Abe emphasizes economy, avoids constitutional revision
By Harukata Takenaka, professor at the National Graduate Institute for Policy Studies
The policy speech lacked in-depth discussions on constitutional revision and maintained a focus on the economy as expected. But it gave the impression that his emphasis has shifted from when he came to power. He called for child-rearing support as part of his “investment for the future” initiative. That is important, but it sounded like he was focusing on distribution.
Of his growth strategies, Abe brought agriculture and tourism into the spotlight. If he wants to make Japan an attractive tourist destination for foreign visitors, he should ease regulations on minpaku, the practice of renting vacant rooms in apartments or private residences to travelers, during the current Diet session. If he is calling for “eliminating the term ‘non-regular’” under his work-style reform initiative, he should drastically overhaul the conventional labor and employment practices. He will be tested on his commitment to realizing these changes.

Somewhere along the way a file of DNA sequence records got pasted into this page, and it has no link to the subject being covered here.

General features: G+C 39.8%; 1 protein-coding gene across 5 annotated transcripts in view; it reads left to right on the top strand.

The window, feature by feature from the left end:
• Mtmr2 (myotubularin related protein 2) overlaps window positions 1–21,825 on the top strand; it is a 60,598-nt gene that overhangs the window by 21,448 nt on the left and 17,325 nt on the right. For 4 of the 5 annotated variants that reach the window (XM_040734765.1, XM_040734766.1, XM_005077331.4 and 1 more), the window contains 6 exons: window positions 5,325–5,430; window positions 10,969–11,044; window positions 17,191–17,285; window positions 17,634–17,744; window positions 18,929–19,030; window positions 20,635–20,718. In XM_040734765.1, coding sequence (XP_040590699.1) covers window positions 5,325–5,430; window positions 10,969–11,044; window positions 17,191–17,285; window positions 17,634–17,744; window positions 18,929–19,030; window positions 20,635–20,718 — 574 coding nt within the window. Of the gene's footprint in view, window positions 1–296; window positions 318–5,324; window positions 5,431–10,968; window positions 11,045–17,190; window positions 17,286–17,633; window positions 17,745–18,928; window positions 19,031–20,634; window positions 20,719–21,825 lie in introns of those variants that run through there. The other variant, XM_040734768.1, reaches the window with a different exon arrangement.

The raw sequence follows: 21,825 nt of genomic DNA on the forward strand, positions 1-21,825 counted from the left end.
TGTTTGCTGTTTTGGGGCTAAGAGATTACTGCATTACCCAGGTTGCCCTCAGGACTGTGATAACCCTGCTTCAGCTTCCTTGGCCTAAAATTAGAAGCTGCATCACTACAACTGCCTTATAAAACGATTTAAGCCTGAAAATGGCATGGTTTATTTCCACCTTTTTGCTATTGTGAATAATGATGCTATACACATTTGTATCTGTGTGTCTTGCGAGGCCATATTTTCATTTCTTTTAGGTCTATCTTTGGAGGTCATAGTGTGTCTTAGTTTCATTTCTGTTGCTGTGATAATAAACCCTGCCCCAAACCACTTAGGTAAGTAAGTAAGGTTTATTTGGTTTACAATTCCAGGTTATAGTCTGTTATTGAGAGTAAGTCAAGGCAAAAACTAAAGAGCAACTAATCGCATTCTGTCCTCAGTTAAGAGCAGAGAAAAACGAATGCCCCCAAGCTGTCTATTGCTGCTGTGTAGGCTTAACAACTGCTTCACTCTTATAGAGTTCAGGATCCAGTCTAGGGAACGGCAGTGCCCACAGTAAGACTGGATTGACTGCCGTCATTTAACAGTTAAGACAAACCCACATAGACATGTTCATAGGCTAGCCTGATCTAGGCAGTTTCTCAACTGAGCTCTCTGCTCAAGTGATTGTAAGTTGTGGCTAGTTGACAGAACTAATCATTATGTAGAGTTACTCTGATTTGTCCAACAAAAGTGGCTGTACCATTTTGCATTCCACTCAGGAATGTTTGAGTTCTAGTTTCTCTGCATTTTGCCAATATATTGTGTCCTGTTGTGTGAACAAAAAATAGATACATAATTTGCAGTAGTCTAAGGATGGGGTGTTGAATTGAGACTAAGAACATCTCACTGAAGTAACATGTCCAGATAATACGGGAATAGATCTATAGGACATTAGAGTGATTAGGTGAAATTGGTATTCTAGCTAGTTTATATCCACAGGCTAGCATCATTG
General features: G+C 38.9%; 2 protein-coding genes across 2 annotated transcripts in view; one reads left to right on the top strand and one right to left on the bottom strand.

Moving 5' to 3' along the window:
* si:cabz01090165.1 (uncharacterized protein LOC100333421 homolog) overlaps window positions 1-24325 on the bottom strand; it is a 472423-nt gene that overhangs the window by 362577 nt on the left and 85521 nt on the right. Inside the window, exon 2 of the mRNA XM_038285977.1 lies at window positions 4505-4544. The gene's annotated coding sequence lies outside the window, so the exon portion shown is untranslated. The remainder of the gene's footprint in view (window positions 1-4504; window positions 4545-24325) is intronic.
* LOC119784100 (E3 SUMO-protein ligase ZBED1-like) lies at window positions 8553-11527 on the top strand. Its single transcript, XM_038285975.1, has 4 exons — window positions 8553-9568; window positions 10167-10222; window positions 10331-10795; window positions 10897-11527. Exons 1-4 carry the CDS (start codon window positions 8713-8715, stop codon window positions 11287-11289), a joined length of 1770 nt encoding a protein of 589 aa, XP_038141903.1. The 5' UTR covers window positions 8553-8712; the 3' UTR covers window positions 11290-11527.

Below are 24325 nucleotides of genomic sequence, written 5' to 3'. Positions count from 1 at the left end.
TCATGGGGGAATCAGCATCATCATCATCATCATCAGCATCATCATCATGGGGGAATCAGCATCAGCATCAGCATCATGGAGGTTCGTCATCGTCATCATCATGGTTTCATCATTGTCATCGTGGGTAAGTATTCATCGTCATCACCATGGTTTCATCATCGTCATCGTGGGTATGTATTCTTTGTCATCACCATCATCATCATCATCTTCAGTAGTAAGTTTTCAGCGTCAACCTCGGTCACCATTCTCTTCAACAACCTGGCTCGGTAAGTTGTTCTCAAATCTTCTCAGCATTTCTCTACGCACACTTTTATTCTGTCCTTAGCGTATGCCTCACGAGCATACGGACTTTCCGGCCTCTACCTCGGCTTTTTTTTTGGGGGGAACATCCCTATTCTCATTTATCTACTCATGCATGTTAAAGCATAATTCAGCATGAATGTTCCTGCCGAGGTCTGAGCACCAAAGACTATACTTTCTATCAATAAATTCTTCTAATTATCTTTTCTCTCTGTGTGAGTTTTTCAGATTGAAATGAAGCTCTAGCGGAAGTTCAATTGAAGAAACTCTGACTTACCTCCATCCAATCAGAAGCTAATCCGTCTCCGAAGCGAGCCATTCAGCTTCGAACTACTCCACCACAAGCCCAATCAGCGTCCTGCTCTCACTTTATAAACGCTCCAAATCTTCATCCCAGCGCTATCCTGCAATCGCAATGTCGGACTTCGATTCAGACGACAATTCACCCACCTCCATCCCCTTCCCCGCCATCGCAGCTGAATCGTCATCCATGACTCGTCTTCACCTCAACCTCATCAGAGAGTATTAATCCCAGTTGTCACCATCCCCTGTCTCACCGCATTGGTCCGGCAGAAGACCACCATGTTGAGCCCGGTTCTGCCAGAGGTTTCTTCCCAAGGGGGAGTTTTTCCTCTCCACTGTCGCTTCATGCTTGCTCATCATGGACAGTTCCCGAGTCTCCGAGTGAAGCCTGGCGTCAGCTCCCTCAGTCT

The momentum has been boosted as a result of the victory Abe clinched in the House of Councillors election. In the policy speech, he should have demonstrated his commitment to tackling “bedrock” regulations. What will he do about legislation to change the hourly wage system? Will he review corporate governance? The Democratic Party has yet to present counterproposals. This is also one reason why the government has not developed a strong sense of urgency.
Plan for realizing longer-term vision is unclear
By Shunsuke Kobayashi, economist at the Daiwa Institute of Research
The policy speech highlighted a shift in the focus of Abenomics from short-term monetary policy to a longer-term vision. Abe has made growth strategies and fiscal rehabilitation his central policy while calling for carrying out institutional reforms. He included specific measures, such as strengthening the functions of local airports and ports, as a way to revitalize the local economy and demonstrated his commitment to stepping up this effort more than before.
To realize the dynamic engagement of all citizens, it is important to continue to take steps next year and onward instead of one-off measures. Abe has set long-term goals for building infrastructure for nursing care and child-rearing services and changing the practice of longer working hours, but how he will realize these goals is unclear.
For example, he could have called for removing the “1.3 million yen threshold” in social welfare insurance as this can be achieved in the short term. He should work out specific measures as soon as possible so he can send out the message both at home and abroad that the government is making steady efforts to carry out institutional reforms and realize growth strategies simultaneously.